Publisher’s note

All claims expressed in this article are solely those of the authors and do not necessarily represent those of their affiliated organizations, or those of the publisher, the editors and the reviewers. Any product that may be evaluated in this article, or claim that may be made by its manufacturer, is not guaranteed or endorsed by the publisher.

Supplementary material

The Supplementary Material for this article can be found online at:


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Keywords: White Shark (Carcharodon carcharias), stable isotope, trace elements, vertebrae, migration, Pacific Ocean (Northeast), Gulf of California

Citation: Mohan JA, Romo-Curiel AE, Herzka SZ, Wells RJD, Miller NR, Sosa-Nishizaki O and García-Rodríguez E (2023) Inferring habitat use of the Pacific White Shark using vertebral chemistry. Front. Mar. Sci. 9:1082219. doi: 10.3389/fmars.2022.1082219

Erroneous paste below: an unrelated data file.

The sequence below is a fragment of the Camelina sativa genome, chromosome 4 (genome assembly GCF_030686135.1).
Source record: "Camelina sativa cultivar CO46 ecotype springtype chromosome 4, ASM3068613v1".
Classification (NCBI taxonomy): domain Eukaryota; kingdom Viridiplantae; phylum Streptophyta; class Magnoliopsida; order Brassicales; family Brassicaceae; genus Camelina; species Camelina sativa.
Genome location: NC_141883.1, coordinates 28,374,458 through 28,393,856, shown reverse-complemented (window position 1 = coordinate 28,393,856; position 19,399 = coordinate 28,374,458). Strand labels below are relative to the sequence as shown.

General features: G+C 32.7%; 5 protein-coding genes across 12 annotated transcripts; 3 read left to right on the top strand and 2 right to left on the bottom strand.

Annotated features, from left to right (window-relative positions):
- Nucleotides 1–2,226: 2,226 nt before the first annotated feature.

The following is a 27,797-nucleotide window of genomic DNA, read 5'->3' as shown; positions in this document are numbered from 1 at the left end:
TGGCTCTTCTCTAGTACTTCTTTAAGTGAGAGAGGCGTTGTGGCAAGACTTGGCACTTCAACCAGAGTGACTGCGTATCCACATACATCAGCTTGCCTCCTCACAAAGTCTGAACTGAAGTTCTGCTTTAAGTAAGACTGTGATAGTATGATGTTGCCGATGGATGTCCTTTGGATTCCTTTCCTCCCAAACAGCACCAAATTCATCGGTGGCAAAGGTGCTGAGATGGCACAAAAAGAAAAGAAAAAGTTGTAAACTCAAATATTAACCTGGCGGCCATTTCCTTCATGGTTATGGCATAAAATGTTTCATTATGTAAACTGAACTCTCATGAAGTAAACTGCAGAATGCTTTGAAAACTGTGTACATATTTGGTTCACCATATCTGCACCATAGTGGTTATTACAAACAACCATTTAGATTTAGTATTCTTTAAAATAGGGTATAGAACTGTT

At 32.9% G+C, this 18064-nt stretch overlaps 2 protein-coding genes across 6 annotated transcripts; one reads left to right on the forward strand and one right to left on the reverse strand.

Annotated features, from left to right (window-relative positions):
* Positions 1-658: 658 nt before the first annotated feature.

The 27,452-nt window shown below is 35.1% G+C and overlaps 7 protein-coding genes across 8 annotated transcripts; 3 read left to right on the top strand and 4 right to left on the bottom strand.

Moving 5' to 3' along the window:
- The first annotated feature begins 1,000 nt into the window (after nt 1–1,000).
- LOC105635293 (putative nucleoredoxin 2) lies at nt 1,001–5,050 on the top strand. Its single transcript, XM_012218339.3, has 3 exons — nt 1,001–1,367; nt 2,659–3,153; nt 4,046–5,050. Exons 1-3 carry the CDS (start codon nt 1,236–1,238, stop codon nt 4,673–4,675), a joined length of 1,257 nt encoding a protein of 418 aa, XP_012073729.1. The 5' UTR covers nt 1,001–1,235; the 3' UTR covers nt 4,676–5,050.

Received: 27 October 2022; Accepted: 31 December 2022;
Published: 19 January 2023.

Edited by:

Carlos Polo, Universidad de Bogotá Jorge Tadeo Lozano, Colombia

Reviewed by:

Arturo Tripp, Instituto Politécnico Nacional (IPN), Mexico
John Logan, Massachusetts Division of Marine Fisheries, United States

Copyright © 2023 Mohan, Romo-Curiel, Herzka, Wells, Miller, Sosa-Nishizaki and García-Rodríguez. This is an open-access article distributed under the terms of the Creative Commons Attribution License (CC BY). The use, distribution or reproduction in other forums is permitted, provided the original author(s) and the copyright owner(s) are credited and that the original publication in this journal is cited, in accordance with accepted academic practice. No use, distribution or reproduction is permitted which does not comply with these terms.

*Correspondence: Sharon Z. Herzka,

These authors have contributed equally to this work